The glut of Permian Basin oil production and lack of adequate take away capacity in the region has blown out the Midland-Cushing spread to more than $10/b in recent weeks. Producers have noted this widening differential and future uncertainty regarding the issue in their earnings calls. Some even expect the differential to move well past $20 a barrel. Producers who do not have exposure to Cushing or Gulf Coast prices are therefore selling their Permian Basin barrels at a substantial discount to WTI.
Producers have been scrambling to lock in basis differentials between WTI Midland and WTI Cushing, hoping to protect themselves from a further widening of the spread. At the end of Q1 2017, the 25 E&Ps in the HedgeAware database included in this summary had less than 100 kbd in Midland-Cushing related basis differentials in place for Q2 2017. Fast forward one year and they have secured nearly 300 kbd in basis swaps for Q2 2018 at discounts of less the $3/b. For Permian focused producers, adequate basis protection, given an uncertain future for Midland differentials, could be worth millions of dollars per quarter. CXO, DVN, and SM have the largest differential positions in Q2, as shown in the chart below.
Overall, these basis swaps represent only a modest portion of the group’s Permian production volumes. Diamondback (FANG), for example, a pure Permian Basin producer, currently produces 76 kbd of crude but has only 15 kbd hedged with basis swaps. The company recently announced plans for firm transportation agreements to take crude to the Gulf Coast in the future. But for the time being, the bulk of their barrels are exposed to spot pricing in the Midland Basin.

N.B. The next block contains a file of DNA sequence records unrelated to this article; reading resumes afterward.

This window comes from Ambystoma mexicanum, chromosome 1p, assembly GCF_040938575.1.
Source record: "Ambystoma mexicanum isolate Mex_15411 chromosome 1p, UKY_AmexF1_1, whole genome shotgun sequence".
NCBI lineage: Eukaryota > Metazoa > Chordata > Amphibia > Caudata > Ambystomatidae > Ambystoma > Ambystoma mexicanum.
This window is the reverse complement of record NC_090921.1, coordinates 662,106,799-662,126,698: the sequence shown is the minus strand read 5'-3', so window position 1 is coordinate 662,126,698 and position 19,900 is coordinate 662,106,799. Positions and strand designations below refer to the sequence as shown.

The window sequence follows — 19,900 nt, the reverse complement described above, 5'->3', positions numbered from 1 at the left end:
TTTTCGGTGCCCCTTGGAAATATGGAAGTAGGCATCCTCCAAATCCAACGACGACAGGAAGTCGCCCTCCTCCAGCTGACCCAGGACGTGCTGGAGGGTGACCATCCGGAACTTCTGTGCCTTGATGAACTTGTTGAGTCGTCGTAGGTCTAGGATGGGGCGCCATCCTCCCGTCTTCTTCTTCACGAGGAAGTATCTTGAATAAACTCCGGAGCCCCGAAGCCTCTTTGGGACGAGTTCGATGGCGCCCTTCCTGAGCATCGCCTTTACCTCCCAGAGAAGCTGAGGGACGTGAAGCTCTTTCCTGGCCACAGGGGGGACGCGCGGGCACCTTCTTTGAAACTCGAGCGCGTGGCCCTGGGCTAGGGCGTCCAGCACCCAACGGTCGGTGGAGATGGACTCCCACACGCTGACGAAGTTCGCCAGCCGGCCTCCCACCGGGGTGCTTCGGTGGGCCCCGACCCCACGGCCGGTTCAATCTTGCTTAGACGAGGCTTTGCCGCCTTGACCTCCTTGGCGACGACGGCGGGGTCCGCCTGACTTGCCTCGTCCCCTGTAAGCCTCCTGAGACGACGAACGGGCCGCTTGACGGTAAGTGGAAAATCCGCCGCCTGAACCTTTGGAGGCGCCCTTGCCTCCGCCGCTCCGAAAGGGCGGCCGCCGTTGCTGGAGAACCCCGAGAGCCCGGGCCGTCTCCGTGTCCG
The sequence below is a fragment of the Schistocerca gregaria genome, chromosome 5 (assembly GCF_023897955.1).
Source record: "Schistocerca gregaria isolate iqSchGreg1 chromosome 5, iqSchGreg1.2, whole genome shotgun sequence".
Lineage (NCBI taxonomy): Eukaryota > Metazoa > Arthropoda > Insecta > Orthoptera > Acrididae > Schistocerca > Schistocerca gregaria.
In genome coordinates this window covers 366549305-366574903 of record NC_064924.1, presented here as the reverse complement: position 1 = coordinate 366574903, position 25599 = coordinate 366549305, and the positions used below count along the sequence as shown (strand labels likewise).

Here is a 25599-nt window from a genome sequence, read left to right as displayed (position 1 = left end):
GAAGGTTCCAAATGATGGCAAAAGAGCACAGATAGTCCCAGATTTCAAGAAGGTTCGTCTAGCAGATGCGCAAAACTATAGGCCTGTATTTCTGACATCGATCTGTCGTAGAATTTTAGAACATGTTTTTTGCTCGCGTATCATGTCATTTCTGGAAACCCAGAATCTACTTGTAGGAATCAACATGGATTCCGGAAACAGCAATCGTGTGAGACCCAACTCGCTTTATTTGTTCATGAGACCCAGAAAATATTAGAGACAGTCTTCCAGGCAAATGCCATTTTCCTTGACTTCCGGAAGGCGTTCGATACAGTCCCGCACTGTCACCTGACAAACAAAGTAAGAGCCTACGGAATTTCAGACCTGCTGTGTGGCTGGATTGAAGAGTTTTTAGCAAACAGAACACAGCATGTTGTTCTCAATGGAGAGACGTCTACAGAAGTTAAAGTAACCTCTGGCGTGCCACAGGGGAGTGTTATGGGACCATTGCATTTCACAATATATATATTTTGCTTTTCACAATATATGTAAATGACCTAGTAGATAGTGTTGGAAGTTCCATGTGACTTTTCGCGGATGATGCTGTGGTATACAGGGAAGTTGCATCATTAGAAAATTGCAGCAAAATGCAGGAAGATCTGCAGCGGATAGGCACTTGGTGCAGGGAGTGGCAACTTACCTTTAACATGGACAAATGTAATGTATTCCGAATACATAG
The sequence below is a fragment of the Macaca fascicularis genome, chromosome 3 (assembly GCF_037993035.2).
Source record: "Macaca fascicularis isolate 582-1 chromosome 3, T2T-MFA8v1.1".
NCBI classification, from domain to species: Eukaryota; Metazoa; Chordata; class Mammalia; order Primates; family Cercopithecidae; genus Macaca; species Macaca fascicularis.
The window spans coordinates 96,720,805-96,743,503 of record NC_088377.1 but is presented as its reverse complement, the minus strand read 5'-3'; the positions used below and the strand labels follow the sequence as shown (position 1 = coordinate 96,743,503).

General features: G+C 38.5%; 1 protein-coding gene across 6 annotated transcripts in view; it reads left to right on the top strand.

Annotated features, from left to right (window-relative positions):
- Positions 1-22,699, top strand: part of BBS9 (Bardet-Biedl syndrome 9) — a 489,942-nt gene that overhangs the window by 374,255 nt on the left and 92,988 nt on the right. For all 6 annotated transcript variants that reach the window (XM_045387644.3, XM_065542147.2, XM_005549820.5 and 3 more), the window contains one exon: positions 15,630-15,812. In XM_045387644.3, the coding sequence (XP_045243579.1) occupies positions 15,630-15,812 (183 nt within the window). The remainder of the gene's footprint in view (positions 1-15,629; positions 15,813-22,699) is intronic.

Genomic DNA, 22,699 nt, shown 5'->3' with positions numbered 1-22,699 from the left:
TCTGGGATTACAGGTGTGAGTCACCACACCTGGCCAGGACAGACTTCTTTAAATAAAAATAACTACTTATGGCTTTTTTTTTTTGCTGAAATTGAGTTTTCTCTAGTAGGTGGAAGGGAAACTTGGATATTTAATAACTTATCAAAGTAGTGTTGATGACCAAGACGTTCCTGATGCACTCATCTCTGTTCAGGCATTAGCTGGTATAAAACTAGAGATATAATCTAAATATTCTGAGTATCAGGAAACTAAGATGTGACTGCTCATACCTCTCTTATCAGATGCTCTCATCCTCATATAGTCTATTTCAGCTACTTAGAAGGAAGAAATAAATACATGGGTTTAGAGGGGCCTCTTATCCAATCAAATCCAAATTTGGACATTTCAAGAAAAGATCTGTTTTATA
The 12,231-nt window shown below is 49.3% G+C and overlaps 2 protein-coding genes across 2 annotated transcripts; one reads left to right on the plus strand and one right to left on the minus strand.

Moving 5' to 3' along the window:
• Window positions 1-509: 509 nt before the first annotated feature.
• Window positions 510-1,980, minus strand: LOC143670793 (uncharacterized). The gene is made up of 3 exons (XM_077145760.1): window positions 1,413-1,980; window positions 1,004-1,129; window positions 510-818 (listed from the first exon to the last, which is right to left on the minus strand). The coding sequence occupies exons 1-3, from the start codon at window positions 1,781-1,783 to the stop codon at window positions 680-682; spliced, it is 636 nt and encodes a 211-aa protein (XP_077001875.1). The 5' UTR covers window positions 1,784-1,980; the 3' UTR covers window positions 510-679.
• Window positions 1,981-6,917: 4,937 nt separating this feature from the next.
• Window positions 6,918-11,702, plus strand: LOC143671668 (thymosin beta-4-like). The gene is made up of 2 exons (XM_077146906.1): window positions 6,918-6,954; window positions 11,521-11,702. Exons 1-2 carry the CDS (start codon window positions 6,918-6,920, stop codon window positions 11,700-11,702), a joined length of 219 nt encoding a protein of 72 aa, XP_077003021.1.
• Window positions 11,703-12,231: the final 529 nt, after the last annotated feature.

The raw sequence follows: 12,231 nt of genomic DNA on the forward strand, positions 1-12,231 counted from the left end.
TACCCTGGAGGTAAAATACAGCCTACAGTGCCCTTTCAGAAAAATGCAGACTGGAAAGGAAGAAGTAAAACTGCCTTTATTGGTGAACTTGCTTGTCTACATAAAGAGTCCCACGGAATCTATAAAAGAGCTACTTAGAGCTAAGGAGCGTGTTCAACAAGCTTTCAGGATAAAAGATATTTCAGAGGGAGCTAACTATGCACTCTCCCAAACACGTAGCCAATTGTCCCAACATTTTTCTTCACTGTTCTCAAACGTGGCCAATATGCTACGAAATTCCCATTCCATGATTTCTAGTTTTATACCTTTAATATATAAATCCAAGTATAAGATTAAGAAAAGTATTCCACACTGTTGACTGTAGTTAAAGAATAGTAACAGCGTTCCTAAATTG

Figure 6. Midland-Cushing Basis Swaps and Prices by Company
Midland represents the bulk of basis swaps for these 25 companies, but they also hold significant WCS and LLS/Gulf Coast swaps, depicted below.
Figure 7. All Basis Differential Positions by Type
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PetroNerds, LLC is a boutique energy analytics and advising firm based in Denver, CO. It provides a variety of products and services to help its clients better understand US energy markets, evaluate the performance and assets of US tight oil and gas producers, improve midstream and downstream market knowledge, and provide domestic and global policy context to ongoing events in the both US and abroad.
 The 25 companies are APA (Apache), APC (Anadarko), CDEV (Centennial), CLR (Continental), CRZO (Carrizo), CXO (Concho), DVN (Devon), EOG (EOG), EQT (EQT), FANG (Diamondback), HES (Hess), HPR (High Point), MRO (Marathon), NBL (Noble), OAS (Oasis), PDCE (PDC), PXD (Pioneer), QEP (QEP), SM (SM), SN (Sanchez), WLL (Whiting), WPX (WPX), WRD (Wildhorse), XEC (Cimarex), XOG (Extraction)
 When put and call option positions are included. When counting oil swaps and collars, hedging for the prompt quarter as a share of production declined from 51% to 50% from Q4 2017 to Q1 2018.